Achieving the highest yielding variety of the year is a bit like topping the music charts of the plant breeding world, but what does it take to do this across four different crops? CPM takes a closer look at this year’s headline varieties.

“What breeders can achieve through genetics and breeding is only going to become more vital.”

By Melanie Jenkins

With the release of the 2024/25 AHDB Recommended List, Limagrain has taken its second clean sweep in a row with the top yielding varieties across wheat, barley and oilseed rape.

Additionally, with the publication of the British Society of Plant Breeders 2024 Forage Maize Descriptive List in September, the company has the highest yielding early maturing maize variety, but how has the breeder achieved this feat?

According to Limagrain’s Martin Titley, the starting point is significant investment. “We normally invest about 14-15% of our turnover into our plant breeding programmes across the UK and Europe and this gives us the resource to develop effective breeding programmes.

Further to this, the company has UK based breeding programmes for wheat, barley and OSR. “This ensures that the breeding work done in the UK means the programme produces varieties that are suited to the conditions farmers have to deal with here,” he explains.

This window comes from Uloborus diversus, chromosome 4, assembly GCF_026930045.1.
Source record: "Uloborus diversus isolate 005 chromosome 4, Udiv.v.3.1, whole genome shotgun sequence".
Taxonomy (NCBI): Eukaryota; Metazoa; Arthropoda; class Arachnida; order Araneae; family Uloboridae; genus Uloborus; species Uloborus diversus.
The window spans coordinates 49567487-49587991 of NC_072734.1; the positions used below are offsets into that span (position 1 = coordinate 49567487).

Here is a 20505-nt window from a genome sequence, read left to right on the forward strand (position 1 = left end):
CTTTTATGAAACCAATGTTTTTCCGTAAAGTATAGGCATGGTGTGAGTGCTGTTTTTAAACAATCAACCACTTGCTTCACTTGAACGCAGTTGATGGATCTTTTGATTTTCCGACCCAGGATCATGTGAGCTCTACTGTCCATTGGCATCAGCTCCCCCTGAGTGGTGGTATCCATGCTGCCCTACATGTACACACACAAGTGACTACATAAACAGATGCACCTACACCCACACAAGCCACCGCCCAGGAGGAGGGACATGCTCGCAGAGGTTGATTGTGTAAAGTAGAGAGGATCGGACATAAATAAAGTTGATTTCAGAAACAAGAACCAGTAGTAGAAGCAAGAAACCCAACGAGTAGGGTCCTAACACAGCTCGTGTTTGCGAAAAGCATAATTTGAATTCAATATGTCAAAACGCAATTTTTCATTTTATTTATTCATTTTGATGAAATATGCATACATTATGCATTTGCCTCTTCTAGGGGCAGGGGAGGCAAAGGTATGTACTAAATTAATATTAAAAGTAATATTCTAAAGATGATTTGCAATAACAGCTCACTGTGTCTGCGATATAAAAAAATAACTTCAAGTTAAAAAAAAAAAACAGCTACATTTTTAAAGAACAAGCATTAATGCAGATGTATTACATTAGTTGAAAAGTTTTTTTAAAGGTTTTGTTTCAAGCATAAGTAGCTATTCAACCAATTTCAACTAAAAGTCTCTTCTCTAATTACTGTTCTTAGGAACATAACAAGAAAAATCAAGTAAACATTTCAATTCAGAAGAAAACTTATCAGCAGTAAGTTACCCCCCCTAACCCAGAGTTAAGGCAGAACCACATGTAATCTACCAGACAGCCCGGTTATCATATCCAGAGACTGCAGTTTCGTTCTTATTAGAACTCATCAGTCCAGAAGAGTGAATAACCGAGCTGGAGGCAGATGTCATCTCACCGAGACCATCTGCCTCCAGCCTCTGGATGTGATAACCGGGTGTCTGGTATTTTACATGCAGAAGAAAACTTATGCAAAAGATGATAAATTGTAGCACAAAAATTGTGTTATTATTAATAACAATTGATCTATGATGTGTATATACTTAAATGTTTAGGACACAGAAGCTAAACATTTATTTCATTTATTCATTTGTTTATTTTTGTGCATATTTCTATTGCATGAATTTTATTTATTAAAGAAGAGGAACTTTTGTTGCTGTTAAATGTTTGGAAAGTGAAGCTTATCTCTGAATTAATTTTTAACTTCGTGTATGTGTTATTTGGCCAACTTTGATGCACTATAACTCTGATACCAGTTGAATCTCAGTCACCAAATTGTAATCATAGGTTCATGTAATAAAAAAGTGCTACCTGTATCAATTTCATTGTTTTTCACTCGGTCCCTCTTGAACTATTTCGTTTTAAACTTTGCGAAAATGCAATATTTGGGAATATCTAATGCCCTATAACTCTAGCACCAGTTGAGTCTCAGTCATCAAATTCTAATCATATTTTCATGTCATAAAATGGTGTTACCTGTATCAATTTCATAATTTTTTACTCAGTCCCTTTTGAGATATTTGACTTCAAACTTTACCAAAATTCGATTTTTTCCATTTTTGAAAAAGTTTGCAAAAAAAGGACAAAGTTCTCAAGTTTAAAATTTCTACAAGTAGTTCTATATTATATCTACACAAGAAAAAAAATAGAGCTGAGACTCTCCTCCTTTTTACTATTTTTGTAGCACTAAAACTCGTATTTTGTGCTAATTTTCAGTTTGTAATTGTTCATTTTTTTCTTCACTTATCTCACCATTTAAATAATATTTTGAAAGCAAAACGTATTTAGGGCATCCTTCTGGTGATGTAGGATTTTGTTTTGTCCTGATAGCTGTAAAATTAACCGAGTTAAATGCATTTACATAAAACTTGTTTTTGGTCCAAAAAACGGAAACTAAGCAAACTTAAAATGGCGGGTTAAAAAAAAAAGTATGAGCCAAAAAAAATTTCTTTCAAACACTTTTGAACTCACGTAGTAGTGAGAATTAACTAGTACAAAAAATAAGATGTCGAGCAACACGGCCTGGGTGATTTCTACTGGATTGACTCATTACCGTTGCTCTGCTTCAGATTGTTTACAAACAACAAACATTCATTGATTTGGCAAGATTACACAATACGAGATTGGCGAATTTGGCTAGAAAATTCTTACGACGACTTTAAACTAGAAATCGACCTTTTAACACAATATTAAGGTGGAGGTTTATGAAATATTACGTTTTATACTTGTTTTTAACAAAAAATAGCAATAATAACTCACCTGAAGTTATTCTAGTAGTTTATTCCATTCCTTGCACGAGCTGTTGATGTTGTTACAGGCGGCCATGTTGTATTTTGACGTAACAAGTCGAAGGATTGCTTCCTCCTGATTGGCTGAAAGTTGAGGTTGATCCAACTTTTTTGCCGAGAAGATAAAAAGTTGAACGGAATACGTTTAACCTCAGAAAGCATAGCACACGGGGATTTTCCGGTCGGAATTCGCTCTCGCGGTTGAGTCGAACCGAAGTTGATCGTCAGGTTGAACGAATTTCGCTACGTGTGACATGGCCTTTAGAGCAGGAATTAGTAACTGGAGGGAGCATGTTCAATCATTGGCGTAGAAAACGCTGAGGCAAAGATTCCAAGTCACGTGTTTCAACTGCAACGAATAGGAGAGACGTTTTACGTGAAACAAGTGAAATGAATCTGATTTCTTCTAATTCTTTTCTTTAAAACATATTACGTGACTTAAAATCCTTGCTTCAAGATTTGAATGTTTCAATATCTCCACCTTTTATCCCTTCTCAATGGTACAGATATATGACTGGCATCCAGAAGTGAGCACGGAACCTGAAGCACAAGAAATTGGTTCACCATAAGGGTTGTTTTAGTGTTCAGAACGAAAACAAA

“Our UK wheat varieties are bred at Woolpit, Bury St Edmunds in Suffolk, while barley and OSR are bred at Rothwell in Lincolnshire, and we feel that we might not have had the success we’ve had if these varieties hadn’t been bred here.”

Another element is the use of genetic markers in plant breeding, which is not limited to Limagrain, explains Martin. “It’s not just yield markers that have been identified, but others such as the yellow rust gene which provides strong resistance to the disease, plus orange wheat blossom midge (OWBM).  And through genomic selection other traits such as lodging resistance, and varieties with higher specific weights, have also been identified.”

“In OSR we’ve identified turnip yellows virus (TuYV) and pod shatter resistant genes, both of which have been fundamental to helping improve yield, but especially the latter because it means the pods stay intact and retain seed longer.

Moving forward, genetic solutions will be a vital solution for helping farmers in the long term as the regulation of the current chemical use becomes more restrictive, highlights Martin. “What breeders can achieve through genetics and breeding is only going to become more vital and we’ll have to produce varieties that continue to bring improved resistance and higher yields to the table.”

This article was taken from the latest issue of CPM. Read the article in full here.

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